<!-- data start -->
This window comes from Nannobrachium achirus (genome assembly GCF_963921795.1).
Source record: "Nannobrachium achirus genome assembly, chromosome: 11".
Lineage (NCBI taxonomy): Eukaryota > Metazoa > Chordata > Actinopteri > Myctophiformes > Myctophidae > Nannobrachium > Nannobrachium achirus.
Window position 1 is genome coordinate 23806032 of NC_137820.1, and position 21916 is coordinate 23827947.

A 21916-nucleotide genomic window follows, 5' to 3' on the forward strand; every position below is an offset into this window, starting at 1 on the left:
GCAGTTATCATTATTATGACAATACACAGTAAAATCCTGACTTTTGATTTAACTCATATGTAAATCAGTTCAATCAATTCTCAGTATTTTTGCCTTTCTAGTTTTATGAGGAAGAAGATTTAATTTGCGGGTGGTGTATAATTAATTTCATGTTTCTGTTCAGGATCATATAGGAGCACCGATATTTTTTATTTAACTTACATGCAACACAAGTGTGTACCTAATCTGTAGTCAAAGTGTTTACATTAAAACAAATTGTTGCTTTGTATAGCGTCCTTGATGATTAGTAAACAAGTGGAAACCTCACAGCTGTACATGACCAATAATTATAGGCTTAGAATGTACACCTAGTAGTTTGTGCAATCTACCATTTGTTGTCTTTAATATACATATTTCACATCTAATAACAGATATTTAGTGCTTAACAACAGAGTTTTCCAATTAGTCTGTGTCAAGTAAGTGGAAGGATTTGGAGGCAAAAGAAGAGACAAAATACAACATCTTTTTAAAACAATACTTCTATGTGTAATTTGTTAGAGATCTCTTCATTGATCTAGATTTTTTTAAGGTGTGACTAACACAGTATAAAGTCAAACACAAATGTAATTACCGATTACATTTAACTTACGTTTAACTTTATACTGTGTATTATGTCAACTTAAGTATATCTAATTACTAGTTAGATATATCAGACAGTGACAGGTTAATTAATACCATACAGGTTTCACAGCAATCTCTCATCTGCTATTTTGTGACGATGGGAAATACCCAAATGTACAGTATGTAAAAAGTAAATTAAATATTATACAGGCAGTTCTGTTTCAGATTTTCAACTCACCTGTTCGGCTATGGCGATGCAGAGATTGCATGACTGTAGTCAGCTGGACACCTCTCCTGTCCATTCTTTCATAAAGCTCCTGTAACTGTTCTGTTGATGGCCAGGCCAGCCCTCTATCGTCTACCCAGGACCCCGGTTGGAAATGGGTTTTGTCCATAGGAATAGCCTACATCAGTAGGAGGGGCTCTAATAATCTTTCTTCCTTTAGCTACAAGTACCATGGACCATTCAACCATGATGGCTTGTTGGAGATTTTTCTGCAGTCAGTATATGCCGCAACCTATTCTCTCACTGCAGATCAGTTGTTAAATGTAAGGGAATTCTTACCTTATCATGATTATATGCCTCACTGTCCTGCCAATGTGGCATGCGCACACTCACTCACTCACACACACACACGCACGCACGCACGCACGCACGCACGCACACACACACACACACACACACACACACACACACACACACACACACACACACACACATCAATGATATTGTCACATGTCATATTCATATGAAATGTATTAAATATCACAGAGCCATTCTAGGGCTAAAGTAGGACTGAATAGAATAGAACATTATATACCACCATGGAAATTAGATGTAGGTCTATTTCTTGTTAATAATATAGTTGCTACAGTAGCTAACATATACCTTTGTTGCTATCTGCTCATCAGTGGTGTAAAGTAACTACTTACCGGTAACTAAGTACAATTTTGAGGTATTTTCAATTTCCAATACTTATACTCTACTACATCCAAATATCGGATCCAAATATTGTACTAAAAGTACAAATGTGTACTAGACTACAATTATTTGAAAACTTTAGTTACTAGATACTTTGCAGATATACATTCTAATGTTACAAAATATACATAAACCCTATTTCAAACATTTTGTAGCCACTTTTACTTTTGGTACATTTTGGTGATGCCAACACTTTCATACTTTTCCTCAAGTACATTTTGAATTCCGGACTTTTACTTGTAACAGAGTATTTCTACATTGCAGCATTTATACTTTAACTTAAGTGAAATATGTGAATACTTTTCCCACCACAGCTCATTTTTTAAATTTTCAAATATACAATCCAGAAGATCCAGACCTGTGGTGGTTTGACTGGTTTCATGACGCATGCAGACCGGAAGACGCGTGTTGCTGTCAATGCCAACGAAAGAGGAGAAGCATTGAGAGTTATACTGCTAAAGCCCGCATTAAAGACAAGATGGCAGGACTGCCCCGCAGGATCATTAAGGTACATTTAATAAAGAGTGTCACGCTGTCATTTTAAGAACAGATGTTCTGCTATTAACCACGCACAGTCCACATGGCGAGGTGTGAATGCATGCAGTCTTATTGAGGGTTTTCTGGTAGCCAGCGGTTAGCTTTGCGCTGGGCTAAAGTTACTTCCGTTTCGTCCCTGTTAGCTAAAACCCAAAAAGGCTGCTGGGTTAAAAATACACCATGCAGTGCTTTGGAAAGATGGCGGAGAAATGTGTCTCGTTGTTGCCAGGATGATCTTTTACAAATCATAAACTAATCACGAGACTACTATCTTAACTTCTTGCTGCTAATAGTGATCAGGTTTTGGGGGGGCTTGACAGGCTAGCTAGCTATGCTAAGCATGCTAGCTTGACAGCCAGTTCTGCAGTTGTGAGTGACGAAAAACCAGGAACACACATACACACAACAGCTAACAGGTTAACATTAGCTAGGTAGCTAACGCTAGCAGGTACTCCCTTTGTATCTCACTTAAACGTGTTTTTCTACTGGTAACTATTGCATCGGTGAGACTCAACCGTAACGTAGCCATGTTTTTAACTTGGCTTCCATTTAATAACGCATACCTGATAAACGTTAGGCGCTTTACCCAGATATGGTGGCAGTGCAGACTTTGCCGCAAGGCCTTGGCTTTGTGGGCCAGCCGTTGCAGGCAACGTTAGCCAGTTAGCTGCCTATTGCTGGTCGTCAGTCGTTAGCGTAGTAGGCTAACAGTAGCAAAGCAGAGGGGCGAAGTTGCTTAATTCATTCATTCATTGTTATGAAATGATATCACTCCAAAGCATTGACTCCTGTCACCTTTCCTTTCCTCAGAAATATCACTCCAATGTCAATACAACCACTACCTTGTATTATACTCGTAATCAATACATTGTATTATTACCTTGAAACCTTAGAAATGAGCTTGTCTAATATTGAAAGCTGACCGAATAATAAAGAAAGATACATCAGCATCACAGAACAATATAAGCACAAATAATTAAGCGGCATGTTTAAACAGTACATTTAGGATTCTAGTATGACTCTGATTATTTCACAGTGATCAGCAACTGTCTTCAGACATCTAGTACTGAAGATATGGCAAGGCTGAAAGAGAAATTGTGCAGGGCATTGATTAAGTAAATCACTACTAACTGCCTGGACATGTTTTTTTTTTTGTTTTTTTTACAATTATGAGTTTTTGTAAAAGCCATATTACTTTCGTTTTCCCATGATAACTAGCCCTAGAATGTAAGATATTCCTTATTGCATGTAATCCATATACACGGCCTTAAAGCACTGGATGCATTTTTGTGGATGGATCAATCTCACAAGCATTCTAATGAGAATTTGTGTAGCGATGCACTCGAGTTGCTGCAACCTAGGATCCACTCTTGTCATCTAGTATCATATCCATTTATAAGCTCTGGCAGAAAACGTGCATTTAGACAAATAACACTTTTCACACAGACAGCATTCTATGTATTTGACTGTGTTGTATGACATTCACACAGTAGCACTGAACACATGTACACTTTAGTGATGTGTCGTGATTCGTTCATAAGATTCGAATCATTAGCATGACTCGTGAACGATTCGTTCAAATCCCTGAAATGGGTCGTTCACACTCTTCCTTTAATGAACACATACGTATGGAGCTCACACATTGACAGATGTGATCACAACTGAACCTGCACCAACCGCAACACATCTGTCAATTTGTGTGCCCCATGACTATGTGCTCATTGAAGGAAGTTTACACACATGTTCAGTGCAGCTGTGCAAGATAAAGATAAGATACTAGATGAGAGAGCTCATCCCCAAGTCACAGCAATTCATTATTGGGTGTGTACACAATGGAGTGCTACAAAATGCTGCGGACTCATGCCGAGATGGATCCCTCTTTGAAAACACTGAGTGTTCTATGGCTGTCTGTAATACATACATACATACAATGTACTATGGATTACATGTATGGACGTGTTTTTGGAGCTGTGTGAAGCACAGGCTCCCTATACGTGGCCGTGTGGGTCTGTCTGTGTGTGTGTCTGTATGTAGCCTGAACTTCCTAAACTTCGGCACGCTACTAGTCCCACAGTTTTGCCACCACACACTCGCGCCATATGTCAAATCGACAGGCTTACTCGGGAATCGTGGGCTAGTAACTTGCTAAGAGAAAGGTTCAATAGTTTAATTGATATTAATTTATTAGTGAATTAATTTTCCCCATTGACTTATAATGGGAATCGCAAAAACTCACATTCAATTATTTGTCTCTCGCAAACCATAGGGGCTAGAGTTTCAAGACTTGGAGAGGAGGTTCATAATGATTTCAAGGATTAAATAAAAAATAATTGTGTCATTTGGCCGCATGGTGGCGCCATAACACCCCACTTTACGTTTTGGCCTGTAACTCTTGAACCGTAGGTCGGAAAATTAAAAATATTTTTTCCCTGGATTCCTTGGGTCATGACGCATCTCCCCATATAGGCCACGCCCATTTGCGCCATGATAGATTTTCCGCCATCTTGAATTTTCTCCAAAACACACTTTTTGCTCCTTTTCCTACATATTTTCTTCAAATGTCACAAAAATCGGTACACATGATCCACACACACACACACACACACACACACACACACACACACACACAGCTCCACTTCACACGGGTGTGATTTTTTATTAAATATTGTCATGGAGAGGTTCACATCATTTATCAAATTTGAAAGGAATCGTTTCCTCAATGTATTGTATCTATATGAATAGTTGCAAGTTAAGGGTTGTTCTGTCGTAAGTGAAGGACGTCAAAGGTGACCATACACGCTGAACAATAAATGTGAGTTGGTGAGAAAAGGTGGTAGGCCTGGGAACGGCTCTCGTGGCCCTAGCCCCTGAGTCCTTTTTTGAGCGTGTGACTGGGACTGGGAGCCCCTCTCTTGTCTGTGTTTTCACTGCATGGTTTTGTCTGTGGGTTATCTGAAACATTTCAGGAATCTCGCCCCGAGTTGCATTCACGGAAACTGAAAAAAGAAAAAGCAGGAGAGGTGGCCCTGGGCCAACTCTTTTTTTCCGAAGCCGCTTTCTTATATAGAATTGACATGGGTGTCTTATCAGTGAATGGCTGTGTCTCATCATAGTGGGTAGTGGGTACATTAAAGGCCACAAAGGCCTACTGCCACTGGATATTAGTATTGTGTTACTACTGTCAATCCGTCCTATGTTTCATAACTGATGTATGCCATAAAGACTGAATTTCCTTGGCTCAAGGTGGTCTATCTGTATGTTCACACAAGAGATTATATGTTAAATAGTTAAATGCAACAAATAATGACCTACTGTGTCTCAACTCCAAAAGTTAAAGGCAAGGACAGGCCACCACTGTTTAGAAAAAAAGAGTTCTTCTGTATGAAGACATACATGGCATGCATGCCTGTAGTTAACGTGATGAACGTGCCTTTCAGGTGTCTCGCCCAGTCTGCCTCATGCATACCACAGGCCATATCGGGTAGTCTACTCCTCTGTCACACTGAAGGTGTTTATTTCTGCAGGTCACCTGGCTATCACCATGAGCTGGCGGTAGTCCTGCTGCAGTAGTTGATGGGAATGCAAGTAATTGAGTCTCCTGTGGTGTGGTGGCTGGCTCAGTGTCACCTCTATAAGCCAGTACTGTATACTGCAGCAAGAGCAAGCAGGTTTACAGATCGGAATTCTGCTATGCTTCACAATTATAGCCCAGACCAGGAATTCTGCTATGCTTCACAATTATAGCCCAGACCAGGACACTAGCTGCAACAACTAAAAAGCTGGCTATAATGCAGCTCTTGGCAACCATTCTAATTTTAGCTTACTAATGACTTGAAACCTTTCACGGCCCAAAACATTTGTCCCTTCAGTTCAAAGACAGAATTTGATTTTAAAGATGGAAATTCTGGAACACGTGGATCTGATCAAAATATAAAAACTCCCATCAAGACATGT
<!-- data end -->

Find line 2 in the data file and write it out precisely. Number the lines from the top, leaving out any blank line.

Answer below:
Source record: "Nannobrachium achirus genome assembly, chromosome: 11".